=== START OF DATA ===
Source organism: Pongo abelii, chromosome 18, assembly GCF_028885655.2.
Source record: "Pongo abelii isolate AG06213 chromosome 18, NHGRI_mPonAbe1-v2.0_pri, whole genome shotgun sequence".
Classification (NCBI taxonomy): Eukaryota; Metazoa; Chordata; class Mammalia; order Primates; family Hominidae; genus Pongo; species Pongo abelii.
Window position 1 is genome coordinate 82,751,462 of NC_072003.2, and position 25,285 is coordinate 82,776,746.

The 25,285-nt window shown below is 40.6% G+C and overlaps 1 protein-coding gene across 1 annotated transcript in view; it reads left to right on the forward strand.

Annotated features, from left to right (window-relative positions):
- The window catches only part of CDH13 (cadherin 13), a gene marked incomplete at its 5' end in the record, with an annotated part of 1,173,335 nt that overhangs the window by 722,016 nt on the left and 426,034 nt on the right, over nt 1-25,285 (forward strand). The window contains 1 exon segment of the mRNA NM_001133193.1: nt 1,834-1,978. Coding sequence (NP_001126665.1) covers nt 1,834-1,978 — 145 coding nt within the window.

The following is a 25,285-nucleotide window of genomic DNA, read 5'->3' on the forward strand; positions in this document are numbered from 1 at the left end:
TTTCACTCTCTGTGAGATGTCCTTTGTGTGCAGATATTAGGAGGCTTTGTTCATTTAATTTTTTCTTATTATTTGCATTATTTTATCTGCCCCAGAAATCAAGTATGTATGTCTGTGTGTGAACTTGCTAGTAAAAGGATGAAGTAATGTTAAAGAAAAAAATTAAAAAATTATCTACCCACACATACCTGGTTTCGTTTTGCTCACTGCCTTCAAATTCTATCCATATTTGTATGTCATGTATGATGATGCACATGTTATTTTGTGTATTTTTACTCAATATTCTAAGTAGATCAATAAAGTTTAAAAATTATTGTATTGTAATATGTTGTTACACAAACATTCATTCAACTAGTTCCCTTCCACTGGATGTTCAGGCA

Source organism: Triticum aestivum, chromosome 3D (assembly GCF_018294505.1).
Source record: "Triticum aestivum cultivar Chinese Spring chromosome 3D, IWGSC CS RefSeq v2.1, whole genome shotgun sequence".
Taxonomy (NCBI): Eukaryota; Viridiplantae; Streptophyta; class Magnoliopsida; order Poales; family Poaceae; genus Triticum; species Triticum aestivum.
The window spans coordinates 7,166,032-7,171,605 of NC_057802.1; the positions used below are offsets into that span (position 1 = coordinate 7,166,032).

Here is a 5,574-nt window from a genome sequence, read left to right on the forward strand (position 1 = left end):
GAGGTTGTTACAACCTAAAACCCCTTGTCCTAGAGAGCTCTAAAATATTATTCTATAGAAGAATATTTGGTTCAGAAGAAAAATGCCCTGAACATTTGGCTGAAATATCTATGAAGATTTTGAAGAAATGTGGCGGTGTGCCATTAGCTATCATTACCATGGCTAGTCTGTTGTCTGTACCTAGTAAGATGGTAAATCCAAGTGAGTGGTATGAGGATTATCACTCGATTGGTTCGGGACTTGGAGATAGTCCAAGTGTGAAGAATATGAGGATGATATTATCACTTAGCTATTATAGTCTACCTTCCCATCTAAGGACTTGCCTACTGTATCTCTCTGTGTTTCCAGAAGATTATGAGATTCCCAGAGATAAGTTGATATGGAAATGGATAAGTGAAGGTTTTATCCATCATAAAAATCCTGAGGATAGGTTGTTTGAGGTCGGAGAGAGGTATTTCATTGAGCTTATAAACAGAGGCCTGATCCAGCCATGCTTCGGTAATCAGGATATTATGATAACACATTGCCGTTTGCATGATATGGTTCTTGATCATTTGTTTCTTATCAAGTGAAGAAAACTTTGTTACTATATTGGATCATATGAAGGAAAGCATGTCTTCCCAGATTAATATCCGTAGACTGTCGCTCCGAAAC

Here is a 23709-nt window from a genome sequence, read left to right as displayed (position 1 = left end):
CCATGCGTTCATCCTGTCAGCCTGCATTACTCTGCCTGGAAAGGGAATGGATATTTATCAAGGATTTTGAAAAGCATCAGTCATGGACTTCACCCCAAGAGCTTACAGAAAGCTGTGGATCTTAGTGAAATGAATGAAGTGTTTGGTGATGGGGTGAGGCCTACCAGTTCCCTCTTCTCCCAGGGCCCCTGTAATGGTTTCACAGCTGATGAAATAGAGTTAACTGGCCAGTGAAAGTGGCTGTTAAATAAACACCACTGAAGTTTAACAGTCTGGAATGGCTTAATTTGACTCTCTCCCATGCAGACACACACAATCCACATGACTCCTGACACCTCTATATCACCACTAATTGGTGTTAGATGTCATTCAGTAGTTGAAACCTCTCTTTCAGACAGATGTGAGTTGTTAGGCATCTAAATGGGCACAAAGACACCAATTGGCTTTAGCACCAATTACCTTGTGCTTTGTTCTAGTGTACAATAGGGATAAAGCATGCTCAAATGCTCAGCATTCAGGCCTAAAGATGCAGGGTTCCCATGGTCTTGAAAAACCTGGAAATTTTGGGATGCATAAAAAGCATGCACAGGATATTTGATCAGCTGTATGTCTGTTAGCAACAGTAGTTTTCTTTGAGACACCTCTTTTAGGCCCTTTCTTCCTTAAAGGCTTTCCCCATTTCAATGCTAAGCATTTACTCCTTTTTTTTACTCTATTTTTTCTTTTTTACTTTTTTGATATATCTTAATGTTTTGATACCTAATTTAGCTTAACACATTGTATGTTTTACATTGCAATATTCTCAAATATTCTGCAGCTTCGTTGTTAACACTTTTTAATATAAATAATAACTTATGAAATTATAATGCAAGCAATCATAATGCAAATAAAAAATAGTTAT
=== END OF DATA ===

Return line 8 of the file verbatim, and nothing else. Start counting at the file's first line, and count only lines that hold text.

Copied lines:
The following is a 25,285-nucleotide window of genomic DNA, read 5'->3' on the forward strand; positions in this document are numbered from 1 at the left end: